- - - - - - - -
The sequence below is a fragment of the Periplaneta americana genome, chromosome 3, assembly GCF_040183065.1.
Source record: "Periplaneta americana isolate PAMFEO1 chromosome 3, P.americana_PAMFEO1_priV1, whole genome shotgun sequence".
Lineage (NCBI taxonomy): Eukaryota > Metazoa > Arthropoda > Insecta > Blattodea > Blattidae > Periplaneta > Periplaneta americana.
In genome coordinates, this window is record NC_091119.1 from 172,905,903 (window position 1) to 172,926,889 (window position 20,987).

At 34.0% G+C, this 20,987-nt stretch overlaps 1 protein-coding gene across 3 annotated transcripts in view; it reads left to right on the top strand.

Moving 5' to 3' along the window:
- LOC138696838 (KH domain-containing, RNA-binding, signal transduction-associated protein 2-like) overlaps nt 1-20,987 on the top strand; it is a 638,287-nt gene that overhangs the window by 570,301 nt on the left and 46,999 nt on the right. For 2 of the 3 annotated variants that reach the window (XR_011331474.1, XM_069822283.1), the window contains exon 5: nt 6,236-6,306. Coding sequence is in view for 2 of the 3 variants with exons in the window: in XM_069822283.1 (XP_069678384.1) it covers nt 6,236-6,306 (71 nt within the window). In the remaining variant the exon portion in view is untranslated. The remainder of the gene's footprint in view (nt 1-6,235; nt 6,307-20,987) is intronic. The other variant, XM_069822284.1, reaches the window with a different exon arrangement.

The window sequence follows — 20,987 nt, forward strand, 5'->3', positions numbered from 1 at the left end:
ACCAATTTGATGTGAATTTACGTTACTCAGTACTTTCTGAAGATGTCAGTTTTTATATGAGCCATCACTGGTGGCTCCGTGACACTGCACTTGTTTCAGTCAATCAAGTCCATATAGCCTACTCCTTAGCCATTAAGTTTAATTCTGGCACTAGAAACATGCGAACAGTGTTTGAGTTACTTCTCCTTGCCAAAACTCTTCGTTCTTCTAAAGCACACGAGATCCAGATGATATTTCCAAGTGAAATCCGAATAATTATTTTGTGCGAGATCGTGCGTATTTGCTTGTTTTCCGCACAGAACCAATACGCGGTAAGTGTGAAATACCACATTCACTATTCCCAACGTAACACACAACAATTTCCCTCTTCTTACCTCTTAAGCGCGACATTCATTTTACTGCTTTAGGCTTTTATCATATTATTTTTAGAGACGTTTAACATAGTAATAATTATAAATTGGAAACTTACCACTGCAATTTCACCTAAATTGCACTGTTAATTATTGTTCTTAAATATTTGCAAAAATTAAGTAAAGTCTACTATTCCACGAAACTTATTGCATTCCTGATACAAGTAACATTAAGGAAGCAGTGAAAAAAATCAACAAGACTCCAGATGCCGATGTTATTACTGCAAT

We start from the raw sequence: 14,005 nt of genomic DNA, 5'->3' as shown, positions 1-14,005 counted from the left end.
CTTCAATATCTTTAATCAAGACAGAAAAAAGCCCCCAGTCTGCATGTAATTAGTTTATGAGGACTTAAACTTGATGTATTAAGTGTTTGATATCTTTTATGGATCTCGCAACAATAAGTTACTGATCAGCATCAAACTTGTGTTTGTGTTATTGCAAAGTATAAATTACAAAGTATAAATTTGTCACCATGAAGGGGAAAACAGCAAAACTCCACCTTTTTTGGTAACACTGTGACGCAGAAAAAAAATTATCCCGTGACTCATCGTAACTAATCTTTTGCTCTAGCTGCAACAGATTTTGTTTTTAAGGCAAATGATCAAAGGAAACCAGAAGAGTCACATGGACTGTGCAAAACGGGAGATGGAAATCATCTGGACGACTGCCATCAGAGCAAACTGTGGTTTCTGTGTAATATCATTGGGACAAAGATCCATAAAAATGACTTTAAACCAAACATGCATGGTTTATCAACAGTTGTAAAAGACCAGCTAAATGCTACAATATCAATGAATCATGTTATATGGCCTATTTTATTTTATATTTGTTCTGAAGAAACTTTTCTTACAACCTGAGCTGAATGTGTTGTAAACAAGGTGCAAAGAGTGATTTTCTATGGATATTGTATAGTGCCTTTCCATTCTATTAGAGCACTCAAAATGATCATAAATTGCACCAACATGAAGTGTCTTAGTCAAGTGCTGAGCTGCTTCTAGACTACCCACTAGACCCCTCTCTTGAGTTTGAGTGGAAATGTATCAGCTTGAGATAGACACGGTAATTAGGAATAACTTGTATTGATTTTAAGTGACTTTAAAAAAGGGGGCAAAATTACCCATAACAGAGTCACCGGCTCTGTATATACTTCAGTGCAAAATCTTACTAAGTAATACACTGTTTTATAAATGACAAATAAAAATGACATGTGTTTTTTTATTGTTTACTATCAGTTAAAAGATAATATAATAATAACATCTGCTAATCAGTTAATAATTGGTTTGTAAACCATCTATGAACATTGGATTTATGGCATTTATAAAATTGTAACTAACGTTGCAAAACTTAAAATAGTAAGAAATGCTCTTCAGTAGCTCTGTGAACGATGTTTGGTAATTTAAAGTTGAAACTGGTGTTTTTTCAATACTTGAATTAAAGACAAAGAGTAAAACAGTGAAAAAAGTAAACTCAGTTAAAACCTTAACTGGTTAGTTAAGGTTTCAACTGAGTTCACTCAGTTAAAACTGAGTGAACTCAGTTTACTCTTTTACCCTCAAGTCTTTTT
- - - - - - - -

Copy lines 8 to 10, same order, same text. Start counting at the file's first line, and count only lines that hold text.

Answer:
The window sequence follows — 20,987 nt, forward strand, 5'->3', positions numbered from 1 at the left end:
ACCAATTTGATGTGAATTTACGTTACTCAGTACTTTCTGAAGATGTCAGTTTTTATATGAGCCATCACTGGTGGCTCCGTGACACTGCACTTGTTTCAGTCAATCAAGTCCATATAGCCTACTCCTTAGCCATTAAGTTTAATTCTGGCACTAGAAACATGCGAACAGTGTTTGAGTTACTTCTCCTTGCCAAAACTCTTCGTTCTTCTAAAGCACACGAGATCCAGATGATATTTCCAAGTGAAATCCGAATAATTATTTTGTGCGAGATCGTGCGTATTTGCTTGTTTTCCGCACAGAACCAATACGCGGTAAGTGTGAAATACCACATTCACTATTCCCAACGTAACACACAACAATTTCCCTCTTCTTACCTCTTAAGCGCGACATTCATTTTACTGCTTTAGGCTTTTATCATATTATTTTTAGAGACGTTTAACATAGTAATAATTATAAATTGGAAACTTACCACTGCAATTTCACCTAAATTGCACTGTTAATTATTGTTCTTAAATATTTGCAAAAATTAAGTAAAGTCTACTATTCCACGAAACTTATTGCATTCCTGATACAAGTAACATTAAGGAAGCAGTGAAAAAAATCAACAAGACTCCAGATGCCGATGTTATTACTGCAAT

We start from the raw sequence: 14,005 nt of genomic DNA, 5'->3' as shown, positions 1-14,005 counted from the left end.